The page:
The final weeks of 2010 have seen a flood of attention directed towards biofuels.  NPR had a three part series highlighting some of the challenges of ethanol including how it raises food prices, although many people would describe U.S. support for ethanol as more about agricultural policy than energy policy.  Biofuel company LS9 raised about $30 million in new funding and Pike Research released a report predicting a 20% increase over the next six years in biomass related capital investment, which includes biofuel and energy products.

Probably the most significant announcement however was that the European Commission (EC) is looking at reevaluating the environmental benefits of biofuels over conventional sources of energy for transportation.  In a report issued last week the Commission took a close look at what it refers to as the effects of indirect land use change.  The basic concept is that as agricultural land in some areas is converted to fuel oriented crops new land will be needed for food production.  The clearing of new land has a carbon impact and depending on where the new land comes from, for example if someone cuts down rainforest in Indonesia in order to create new agricultural areas, the negative carbon impact of opening food production in new areas could substantially offset the positive effects of using biodiesel.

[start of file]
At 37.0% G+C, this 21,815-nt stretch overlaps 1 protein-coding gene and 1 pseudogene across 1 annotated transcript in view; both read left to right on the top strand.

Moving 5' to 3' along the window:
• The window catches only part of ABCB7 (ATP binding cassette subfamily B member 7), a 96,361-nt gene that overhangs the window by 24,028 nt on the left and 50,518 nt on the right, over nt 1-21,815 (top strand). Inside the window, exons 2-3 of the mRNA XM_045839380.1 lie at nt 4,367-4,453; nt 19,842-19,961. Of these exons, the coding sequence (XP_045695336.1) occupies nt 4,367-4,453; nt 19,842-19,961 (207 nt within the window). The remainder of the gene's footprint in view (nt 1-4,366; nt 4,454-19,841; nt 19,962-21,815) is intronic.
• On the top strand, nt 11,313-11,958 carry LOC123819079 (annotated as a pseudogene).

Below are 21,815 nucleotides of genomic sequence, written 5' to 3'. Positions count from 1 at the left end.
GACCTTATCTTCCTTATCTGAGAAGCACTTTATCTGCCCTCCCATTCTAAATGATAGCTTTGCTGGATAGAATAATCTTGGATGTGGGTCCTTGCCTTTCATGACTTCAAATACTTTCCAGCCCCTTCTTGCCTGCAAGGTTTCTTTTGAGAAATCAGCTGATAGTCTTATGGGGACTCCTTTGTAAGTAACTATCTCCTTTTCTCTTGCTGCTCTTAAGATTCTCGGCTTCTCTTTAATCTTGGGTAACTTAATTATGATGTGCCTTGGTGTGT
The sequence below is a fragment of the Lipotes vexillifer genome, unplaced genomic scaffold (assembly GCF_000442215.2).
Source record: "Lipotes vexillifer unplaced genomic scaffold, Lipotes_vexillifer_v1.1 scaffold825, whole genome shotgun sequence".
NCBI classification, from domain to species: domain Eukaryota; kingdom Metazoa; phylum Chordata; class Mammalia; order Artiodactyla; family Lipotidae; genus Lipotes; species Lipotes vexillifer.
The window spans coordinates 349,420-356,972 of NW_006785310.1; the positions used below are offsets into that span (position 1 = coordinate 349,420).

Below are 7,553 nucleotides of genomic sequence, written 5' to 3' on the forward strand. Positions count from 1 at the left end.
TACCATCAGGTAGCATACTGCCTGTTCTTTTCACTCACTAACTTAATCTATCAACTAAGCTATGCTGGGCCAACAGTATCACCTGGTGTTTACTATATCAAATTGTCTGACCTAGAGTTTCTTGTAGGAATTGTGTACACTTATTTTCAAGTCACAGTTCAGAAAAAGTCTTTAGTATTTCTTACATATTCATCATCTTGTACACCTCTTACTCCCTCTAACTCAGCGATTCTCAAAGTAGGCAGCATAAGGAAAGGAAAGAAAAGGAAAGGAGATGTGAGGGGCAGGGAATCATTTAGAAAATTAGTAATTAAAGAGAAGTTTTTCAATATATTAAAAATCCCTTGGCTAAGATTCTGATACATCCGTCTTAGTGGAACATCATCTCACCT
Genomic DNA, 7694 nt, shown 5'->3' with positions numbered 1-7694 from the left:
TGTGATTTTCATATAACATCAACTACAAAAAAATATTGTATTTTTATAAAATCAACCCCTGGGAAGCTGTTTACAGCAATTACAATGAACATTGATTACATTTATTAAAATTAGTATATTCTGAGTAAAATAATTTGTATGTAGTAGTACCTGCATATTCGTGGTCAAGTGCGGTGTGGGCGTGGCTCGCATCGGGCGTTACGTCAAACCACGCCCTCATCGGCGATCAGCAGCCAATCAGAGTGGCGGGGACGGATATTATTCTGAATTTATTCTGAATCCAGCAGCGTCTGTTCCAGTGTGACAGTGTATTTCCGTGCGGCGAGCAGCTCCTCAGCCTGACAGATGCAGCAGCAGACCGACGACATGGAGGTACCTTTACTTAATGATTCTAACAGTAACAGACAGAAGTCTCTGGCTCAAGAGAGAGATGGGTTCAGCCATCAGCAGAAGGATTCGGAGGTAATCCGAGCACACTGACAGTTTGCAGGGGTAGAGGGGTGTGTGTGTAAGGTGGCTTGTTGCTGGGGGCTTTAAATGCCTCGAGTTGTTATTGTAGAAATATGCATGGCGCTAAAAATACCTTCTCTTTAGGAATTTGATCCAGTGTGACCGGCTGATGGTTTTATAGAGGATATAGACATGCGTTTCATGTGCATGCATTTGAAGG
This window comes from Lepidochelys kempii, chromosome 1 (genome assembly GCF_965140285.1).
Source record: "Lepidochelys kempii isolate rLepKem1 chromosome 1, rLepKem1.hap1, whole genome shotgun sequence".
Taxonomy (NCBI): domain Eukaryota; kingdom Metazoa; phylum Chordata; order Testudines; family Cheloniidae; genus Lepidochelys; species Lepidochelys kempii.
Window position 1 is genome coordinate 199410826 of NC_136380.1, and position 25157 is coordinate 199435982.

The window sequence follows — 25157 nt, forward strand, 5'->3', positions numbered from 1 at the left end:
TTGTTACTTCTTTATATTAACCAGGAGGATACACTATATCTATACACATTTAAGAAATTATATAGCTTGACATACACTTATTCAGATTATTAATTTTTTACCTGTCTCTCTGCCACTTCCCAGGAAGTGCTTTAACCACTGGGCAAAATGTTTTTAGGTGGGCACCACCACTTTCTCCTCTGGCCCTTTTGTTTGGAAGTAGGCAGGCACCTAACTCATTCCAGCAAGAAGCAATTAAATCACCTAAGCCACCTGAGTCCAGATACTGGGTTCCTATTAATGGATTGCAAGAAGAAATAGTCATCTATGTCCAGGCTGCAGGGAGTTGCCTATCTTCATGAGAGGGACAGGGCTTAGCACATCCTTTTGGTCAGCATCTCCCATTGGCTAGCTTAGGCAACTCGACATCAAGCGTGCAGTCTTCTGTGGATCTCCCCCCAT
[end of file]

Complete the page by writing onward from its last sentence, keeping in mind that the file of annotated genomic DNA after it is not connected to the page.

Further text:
The EC adopted two connected goals in 2009 of a 10% share for renewable energy in the transport sector and a 6% reduction in the greenhouse gas intensity of fuels used in transport.  This study throws into question the degree to which biofuels should be the renewable energy source of choice to help meet the greenhouse gas reduction goal for the transport sector.  Surprisingly, the report makes no mention of third generation biofuels from algae, which are supposed to be able to generate 30 times as much energy per acre as land crops, as a possible way to minimize these land use challenges.  Perhaps this will be addressed in the six month impact assessment the EC is planning as a follow on to this study in order to figure out whether it needs to change its renewable energy and fuel quality directives.  It will be interesting to see whether this report or any follow on assessments have an impact on how other countries incorporate biofuels into their energy policy planning.